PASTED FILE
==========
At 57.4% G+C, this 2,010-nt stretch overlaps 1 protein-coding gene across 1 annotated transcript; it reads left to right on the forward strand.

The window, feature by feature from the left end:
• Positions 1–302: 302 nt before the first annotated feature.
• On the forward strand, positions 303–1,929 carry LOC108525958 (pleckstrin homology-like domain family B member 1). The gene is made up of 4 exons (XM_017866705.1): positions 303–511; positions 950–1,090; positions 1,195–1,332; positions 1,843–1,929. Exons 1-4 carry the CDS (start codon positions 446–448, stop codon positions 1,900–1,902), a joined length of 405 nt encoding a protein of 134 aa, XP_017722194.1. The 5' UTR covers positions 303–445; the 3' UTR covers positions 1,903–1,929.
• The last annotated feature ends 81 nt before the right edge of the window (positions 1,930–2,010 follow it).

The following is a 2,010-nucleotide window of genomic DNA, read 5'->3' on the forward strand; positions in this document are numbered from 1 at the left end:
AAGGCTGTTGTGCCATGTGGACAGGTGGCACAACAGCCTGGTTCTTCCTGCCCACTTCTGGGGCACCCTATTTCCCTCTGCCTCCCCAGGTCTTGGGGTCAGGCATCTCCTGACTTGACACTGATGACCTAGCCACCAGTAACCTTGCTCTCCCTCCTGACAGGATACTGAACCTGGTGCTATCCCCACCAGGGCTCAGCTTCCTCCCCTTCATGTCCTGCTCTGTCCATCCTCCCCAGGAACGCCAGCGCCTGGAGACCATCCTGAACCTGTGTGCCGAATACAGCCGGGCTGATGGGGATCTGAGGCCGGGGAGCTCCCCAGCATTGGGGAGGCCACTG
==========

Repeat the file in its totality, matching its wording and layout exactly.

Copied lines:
At 57.4% G+C, this 2,010-nt stretch overlaps 1 protein-coding gene across 1 annotated transcript; it reads left to right on the forward strand.

The window, feature by feature from the left end:
• Positions 1–302: 302 nt before the first annotated feature.
• On the forward strand, positions 303–1,929 carry LOC108525958 (pleckstrin homology-like domain family B member 1). The gene is made up of 4 exons (XM_017866705.1): positions 303–511; positions 950–1,090; positions 1,195–1,332; positions 1,843–1,929. Exons 1-4 carry the CDS (start codon positions 446–448, stop codon positions 1,900–1,902), a joined length of 405 nt encoding a protein of 134 aa, XP_017722194.1. The 5' UTR covers positions 303–445; the 3' UTR covers positions 1,903–1,929.
• The last annotated feature ends 81 nt before the right edge of the window (positions 1,930–2,010 follow it).

The following is a 2,010-nucleotide window of genomic DNA, read 5'->3' on the forward strand; positions in this document are numbered from 1 at the left end:
AAGGCTGTTGTGCCATGTGGACAGGTGGCACAACAGCCTGGTTCTTCCTGCCCACTTCTGGGGCACCCTATTTCCCTCTGCCTCCCCAGGTCTTGGGGTCAGGCATCTCCTGACTTGACACTGATGACCTAGCCACCAGTAACCTTGCTCTCCCTCCTGACAGGATACTGAACCTGGTGCTATCCCCACCAGGGCTCAGCTTCCTCCCCTTCATGTCCTGCTCTGTCCATCCTCCCCAGGAACGCCAGCGCCTGGAGACCATCCTGAACCTGTGTGCCGAATACAGCCGGGCTGATGGGGATCTGAGGCCGGGGAGCTCCCCAGCATTGGGGAGGCCACTG